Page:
It seems there is more to the stereotype pegging Asians as more hard-working than their Western counterparts than just hearsay. A survey conducted by travel website Expedia has found that Asians, Indians included, work the longest hours and take the fewest holidays as compared to employees in the US, eurozone and the UK. According to the survey, the average vacation period taken by Indians has fallen from 25 days a year in 2011 to 20 this year. And it’s not because they don’t get holidays from employers—most employees get at least 20 days of leave and Indian bosses are the fourth-best in approving leave for their employees. The most-cited reason behind this reluctance to leave the workplace, according to the survey, is that Indians love to accumulate their leave for one long vacation. Often, however, due to personal or professional commitments, these leaves lapse unutilised. Among our Asian counterparts, Korean, Singaporean and Taiwanese workers pull a median of 44-hour work weeks, compared to 40 hours in the US (the most common amount) and 35 hours in the Netherlands (the least among the 22 countries surveyed).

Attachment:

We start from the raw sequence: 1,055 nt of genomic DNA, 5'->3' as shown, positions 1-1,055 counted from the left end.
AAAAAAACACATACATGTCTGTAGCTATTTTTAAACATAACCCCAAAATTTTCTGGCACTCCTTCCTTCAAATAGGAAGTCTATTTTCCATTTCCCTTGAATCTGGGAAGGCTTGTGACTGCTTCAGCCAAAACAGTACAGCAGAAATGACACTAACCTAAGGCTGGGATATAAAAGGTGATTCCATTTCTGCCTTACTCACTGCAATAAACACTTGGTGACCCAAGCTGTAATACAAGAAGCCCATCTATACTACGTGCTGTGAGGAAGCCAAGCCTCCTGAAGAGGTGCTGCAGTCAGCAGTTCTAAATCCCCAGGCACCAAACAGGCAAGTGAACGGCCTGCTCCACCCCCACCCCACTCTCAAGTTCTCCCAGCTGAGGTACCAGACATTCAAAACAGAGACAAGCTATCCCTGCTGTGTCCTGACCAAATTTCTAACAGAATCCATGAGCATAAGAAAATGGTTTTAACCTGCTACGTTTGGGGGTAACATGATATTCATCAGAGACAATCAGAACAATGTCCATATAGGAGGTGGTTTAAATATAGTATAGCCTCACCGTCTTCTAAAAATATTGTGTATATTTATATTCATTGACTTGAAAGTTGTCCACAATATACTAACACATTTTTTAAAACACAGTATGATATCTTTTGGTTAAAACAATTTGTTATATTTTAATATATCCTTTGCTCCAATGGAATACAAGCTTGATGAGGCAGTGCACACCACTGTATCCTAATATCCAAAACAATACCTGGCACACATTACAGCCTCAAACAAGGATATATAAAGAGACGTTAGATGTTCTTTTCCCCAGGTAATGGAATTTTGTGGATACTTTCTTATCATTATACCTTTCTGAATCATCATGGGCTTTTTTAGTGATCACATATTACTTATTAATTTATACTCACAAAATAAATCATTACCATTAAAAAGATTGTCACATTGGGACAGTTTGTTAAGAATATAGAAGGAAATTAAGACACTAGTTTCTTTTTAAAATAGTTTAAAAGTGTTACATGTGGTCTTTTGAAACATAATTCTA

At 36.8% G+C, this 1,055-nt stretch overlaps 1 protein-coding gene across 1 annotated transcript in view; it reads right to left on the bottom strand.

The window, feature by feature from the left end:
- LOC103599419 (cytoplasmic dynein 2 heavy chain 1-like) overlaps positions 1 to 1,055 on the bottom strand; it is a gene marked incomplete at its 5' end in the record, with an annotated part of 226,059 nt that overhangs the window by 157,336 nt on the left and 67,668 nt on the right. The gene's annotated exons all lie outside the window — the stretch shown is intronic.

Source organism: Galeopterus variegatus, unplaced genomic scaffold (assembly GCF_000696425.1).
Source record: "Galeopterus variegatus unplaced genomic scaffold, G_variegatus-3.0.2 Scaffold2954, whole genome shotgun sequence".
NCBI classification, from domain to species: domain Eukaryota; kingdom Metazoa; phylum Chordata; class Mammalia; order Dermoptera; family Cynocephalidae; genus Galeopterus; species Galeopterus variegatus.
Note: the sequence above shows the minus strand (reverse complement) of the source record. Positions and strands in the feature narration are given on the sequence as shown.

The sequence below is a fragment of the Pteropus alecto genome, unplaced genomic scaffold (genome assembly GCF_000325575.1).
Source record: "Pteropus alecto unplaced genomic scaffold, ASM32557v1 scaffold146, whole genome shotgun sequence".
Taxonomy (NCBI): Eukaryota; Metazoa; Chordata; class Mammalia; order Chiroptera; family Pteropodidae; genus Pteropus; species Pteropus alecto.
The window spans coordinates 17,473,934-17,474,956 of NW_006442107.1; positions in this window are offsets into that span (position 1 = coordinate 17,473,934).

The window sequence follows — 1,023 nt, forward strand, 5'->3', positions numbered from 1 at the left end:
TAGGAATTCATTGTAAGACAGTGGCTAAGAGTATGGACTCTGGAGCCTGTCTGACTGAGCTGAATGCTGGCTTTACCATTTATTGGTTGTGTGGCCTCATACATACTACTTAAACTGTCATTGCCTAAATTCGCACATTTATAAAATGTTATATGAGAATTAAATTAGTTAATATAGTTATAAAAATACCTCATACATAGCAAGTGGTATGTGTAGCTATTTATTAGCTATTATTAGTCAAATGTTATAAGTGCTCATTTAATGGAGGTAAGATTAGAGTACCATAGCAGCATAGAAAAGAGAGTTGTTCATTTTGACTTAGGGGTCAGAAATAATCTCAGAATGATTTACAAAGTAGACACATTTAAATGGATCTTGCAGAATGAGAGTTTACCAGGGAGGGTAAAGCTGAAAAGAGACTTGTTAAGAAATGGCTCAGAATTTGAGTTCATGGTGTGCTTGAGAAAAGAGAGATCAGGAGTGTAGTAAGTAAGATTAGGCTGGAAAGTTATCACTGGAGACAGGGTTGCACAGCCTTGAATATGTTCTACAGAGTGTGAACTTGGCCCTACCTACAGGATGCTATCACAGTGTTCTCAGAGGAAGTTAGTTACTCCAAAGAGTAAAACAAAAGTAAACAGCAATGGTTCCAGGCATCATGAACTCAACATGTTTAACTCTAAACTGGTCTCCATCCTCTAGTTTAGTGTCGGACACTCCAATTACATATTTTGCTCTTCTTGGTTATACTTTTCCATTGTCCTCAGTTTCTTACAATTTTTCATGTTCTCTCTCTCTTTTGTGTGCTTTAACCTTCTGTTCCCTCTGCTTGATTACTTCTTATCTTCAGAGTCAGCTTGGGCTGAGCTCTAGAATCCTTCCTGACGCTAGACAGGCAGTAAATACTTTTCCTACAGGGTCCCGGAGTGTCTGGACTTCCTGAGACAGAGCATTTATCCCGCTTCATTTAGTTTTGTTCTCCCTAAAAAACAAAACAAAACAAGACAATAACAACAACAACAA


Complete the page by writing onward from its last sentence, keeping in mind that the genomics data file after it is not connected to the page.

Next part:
In keeping with the European argument that there are countries within the eurozone that are dragging down others, the survey finds that Europeans as a whole treat vacations more as a “duty rather than a perk”. Workers in Spain, France, Britain, Sweden and Norway take all the holidays they are entitled to year after year (between 25 and 30 days, depending on country). Puts the strength of Asian economies in context, doesn’t it?